Well, there is no point painting something without fixing it first... So I've been going room by room in the upstairs (bedroom) part of the house, repairing and re-installing the baseboard and door moldings, then painting them.

 I really liked the new paint, but  I didn't really like the shiny brass doorknobs the previous owners had "upgraded" with. I'm not so wasteful as to get rid of a bunch of perfectly good doorknobs... but I was willing to spend the time to paint them.

   

So as I went room to room painting trim, I used the leftovers from my light fixture painting and painted each of the doorknobs too.

I was very careful about sanding and priming before I used the ORB paint, and I LOVE how they turned out. (And they are holding up very well, no scratches, chips, etc.)

   

 Here is one of the completed doors up in the bedroom area... so much better than it looked before!

  

 I made my way around the upstairs fairly easily, even taking a couple of weeks to paint and update the kid's rooms,  but I wondered what I would do when I reached the main living areas. Some of those moldings were put up backwards (with the thick part towards the door, the thin part into the room). What to do with those? Those moldings can't just be fixed and reused because of the way they were cut and installed originally...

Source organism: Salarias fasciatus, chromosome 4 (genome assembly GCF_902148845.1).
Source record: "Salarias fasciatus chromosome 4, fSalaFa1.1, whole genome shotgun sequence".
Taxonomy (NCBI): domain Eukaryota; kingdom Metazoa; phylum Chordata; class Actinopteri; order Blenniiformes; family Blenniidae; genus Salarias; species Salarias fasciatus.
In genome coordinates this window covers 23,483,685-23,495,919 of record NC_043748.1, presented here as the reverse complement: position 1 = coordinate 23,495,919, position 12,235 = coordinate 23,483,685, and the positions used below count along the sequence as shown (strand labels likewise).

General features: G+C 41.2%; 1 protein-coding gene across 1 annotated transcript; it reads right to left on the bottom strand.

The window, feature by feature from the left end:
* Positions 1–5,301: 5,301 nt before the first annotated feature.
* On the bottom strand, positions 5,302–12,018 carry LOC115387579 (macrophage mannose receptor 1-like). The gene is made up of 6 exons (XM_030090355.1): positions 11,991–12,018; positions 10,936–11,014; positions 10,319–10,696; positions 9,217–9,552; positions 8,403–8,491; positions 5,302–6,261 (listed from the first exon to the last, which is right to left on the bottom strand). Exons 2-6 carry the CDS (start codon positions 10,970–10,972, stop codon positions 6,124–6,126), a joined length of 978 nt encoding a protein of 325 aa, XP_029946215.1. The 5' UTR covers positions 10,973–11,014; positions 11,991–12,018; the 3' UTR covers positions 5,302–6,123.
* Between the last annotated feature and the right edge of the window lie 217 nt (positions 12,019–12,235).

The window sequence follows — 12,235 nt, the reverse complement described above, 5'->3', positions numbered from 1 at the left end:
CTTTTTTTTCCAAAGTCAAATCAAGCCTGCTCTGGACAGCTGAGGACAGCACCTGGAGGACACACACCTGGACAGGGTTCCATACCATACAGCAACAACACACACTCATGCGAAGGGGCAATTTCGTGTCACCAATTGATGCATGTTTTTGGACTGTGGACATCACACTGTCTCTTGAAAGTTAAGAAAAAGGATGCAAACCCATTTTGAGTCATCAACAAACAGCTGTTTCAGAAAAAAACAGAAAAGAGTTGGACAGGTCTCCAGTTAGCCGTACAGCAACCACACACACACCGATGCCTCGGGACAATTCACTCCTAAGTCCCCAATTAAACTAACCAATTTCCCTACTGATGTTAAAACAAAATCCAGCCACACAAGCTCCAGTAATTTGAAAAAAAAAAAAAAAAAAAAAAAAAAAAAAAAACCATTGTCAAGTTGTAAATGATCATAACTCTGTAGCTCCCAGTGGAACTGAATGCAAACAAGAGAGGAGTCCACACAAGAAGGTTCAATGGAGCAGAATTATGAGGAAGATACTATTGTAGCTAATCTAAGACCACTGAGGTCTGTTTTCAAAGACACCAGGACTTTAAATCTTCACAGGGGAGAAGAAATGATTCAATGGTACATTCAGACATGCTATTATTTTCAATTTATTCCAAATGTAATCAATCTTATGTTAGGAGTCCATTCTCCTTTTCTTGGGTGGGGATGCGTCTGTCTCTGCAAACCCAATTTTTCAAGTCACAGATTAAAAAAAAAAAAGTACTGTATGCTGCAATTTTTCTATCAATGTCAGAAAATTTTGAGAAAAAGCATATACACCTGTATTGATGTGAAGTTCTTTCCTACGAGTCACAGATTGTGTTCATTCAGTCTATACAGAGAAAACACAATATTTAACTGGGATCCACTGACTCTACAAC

That's the project I'm working on now.

Since I can't reuse the existing moldings, I've decided to trim those doors with a different molding style then what is up in the bedrooms... but this post has gotten long enough, so that post will have to wait.

Wednesday, April 17, 2013

Frost shadow

Walking out to the barn early the other morning, I noticed the frost on the barn roof was an interesting shape...



As I looked closer I saw that it formed a near perfect frost "shadow" of the big light next to the barn.